Science & Technology



Gadgets: This tool measures up


Published in Science & Technology News

Twelve inches is 12 inches. But how you come to those measurements with the Hozo Design NeoRuler brings measuring to a precisely accurate level. Hozo Design developed the NeoRuler ($129) to provide a more efficient and multi-functional measuring experience.

I never worked in a profession where a tool like this was needed; a 6-inch ruler in my desk drawer always did the trick. However, professionals with measuring demands, like architects, designers, engineers, graphic artists and others in the creative professions will see the need for a smart ruler. I forwarded the initial press release to an architect friend, and his one-word response was: "Wow."

Even though it's a ruler, this is one of those gadgets where you need to read the instructions. It brings a new way to measure, in any measurement or scale, with the ability to fully customize. It can divide the needed measurements without using a calculator, and of course, it works with the Meazor App (iOS and Android) to interact with the measuring tool. Data is transferred to the app, so you can continue working without worrying about losing data.

The smart ruler has a 1.14-inch screen on the front to display the measurements in easy-to-read numbers, which is a far cry from the tiny measurements printed on rulers and tape measures. You no longer have to zoom your eyes in to see if it's a 1/16th of an inch or 1/32nd of an inch. The NeoRuler display tells you precisely what it is.

It reads with a plus/minus of 0.004 inches accuracy with 300 LED lights measuring.

A tab on the front slides in both directions and works with 300 LEDs to get the measurements. As you slide the tab to the right, the lights glow with the movement and turn off as the tab moves to the left. As fast as you slide in either direction, the display keeps up with the measurement. If a measurement needs to be divided, the lights display the segments and increase or decrease in proportion, depending on the direction the tab moves.

The portable NeoRuler (13-by-3.4 inches, 0.62 pounds) is ergonomic and well-constructed with 6063 aluminum. A 900mAh rechargeable battery can last up to 30 days before a USB-C charge is needed.

Three buttons on the top are for the controls. A triangular button is for going back or canceling, a circular button in the center is for selecting, and a square button on the right is for changing the mode. Among the modes is switching the unit conversions of the measurements, scales and dividing options.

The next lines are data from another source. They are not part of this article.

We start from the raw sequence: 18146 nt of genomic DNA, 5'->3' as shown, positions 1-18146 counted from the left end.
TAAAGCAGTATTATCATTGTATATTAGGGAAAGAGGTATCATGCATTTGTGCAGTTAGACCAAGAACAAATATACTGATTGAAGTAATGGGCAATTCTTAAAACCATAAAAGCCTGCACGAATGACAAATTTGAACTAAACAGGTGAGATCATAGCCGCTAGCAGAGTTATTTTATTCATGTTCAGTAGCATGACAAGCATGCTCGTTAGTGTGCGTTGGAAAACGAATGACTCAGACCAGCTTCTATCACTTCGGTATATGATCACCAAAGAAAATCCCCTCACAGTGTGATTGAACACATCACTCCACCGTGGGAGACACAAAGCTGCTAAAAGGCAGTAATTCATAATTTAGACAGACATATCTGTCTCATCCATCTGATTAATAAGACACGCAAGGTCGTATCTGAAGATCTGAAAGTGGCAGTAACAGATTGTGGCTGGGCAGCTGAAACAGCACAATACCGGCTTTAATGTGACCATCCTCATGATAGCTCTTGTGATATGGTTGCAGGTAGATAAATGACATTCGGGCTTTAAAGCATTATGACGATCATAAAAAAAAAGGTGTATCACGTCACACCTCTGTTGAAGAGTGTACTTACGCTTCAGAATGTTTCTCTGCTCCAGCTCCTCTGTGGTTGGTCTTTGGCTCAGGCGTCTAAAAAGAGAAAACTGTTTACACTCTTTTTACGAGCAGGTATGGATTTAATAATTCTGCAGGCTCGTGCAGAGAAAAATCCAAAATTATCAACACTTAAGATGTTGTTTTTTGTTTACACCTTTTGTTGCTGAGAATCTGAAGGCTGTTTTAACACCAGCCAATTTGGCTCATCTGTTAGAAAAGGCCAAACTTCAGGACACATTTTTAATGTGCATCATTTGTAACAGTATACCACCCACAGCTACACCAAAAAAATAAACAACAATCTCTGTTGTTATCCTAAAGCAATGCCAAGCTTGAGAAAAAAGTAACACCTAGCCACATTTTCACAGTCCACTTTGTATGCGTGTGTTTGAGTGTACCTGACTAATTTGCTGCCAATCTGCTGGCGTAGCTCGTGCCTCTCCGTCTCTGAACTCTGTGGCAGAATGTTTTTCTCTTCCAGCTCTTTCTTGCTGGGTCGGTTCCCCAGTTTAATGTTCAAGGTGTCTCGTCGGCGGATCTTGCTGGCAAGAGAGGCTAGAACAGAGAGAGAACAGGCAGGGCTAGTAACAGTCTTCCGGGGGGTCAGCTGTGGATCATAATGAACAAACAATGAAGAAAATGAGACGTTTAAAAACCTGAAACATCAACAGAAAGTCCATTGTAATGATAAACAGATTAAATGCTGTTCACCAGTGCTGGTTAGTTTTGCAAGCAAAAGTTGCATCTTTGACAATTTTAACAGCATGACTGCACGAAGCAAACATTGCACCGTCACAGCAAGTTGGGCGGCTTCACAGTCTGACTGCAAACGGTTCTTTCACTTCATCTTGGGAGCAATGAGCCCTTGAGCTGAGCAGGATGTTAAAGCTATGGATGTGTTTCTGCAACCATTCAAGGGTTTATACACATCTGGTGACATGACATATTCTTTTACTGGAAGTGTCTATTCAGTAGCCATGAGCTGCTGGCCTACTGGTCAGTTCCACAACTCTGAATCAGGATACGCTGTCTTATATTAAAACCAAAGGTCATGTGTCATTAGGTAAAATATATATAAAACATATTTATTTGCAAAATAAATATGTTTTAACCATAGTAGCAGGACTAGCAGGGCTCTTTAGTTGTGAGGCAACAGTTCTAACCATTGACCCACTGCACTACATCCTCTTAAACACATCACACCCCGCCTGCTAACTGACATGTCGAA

The Hozo Design NeoRuler has accessories available that include a collection case, caliper kit ($49), reading kit ($19) and a drafting kit ($19).

Cyber Acoustics Essential Webcam Flex takes care of the problems many webcam users have with getting the right angle to elevate their professional appearance during virtual interactions. The new multi-position web camera has three camera positions: traditional view, center view and table view, all with the same camera.

The best way to use it is with the center view, placing the camera with its included hardware in the center of a desktop monitor. This angle creates a situation on the other end of the video chat so the subjects have you looking at them with direct eye contact, not at a camera off to the side. Table view turns the webcam at an overhead angle over your desktop, making it work as an overhead projector.

The 5-megapixel Webcam Flex records at 1080p at 30 frames per second, connects via USB, and is plug-and-play with Mac, PC and Chromebook computers. Other features include 1080p resolution, dual omnidirectional microphones, HD autofocus and low-light correction. It has a 74.57-degree diagonal field of view with five levels of zoom. Touch-sensitive buttons on the camera control the focus, zoom and 180-degree picture rotation.

Along with the webcam, an adjustable arm is included and is the key to getting it to the right viewing angle. It's adjustable up to 7.4 inches for table and center view. Adjustable will instantly eliminate having a camera looking up at the subject, with an unflattering view straight up someone's nose, as we see regularly on the nightly news.

The Webcam Flex can also be positioned at the top of a desktop monitor, or its base can be left on a flat surface, and the arm can be adjusted for the needed angle. There's also a thread on the bottom of the base for attaching it to other accessories. $129.99

©2023 Gregg Ellman. Distributed by Tribune Content Agency, LLC.


blog comments powered by Disqus